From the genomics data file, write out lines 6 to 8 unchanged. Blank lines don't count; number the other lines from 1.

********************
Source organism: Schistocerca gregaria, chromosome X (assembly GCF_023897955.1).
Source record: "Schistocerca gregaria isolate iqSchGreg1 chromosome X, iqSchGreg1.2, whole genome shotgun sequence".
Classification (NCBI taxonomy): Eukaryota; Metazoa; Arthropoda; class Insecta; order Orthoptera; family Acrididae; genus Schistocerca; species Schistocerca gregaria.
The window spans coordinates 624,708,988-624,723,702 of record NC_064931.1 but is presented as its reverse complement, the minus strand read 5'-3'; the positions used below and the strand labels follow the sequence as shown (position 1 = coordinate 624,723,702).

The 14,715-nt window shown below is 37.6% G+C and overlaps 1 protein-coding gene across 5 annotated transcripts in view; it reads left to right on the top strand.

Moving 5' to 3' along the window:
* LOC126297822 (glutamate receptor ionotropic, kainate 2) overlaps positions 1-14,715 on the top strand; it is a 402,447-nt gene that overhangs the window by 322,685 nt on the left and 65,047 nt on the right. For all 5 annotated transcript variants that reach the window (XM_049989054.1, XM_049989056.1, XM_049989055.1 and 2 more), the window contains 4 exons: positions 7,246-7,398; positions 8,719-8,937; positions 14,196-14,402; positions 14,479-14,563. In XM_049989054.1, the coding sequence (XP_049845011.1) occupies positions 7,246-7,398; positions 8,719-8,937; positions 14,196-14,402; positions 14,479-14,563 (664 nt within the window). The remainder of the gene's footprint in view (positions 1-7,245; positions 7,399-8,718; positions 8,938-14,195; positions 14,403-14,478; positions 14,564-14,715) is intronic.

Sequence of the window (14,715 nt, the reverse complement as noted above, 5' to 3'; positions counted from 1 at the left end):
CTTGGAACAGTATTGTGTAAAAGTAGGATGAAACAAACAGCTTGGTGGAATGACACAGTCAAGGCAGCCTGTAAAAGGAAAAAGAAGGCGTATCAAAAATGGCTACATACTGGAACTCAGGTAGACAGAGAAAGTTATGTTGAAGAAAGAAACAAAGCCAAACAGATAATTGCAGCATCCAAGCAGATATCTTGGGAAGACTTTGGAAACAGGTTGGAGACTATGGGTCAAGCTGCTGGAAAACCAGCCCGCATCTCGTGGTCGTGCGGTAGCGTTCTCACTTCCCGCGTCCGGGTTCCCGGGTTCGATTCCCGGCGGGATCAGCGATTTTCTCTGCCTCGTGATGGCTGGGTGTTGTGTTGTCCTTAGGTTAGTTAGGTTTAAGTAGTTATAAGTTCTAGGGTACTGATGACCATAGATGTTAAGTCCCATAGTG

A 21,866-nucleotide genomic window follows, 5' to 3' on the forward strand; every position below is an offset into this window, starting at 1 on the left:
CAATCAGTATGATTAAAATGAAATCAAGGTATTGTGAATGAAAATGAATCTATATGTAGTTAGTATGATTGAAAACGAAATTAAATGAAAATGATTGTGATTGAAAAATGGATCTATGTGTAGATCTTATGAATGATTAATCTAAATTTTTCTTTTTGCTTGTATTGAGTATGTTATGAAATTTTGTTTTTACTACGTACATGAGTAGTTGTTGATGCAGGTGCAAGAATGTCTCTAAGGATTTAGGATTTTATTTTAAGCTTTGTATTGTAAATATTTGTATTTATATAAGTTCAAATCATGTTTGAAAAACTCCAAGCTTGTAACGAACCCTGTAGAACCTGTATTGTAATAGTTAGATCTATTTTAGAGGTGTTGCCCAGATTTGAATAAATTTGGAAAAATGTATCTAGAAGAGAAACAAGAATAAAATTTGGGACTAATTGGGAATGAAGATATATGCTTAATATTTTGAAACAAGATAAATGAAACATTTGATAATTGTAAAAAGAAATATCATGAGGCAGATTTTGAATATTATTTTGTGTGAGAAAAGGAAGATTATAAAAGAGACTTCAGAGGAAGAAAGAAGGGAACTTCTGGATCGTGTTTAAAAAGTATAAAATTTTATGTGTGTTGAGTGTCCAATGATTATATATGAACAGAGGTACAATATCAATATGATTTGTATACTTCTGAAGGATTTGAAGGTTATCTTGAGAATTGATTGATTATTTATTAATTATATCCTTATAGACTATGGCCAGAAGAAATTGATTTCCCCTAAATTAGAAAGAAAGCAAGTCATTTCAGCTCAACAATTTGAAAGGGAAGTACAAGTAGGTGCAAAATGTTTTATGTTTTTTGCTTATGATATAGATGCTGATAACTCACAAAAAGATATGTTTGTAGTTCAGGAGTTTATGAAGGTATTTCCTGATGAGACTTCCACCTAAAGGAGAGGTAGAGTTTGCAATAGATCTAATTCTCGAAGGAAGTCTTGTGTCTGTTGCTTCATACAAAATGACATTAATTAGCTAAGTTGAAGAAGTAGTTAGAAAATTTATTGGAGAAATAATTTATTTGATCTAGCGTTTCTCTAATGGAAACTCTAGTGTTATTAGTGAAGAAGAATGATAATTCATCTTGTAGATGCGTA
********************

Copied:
Moving 5' to 3' along the window:
* LOC126297822 (glutamate receptor ionotropic, kainate 2) overlaps positions 1-14,715 on the top strand; it is a 402,447-nt gene that overhangs the window by 322,685 nt on the left and 65,047 nt on the right. For all 5 annotated transcript variants that reach the window (XM_049989054.1, XM_049989056.1, XM_049989055.1 and 2 more), the window contains 4 exons: positions 7,246-7,398; positions 8,719-8,937; positions 14,196-14,402; positions 14,479-14,563. In XM_049989054.1, the coding sequence (XP_049845011.1) occupies positions 7,246-7,398; positions 8,719-8,937; positions 14,196-14,402; positions 14,479-14,563 (664 nt within the window). The remainder of the gene's footprint in view (positions 1-7,245; positions 7,399-8,718; positions 8,938-14,195; positions 14,403-14,478; positions 14,564-14,715) is intronic.

Sequence of the window (14,715 nt, the reverse complement as noted above, 5' to 3'; positions counted from 1 at the left end):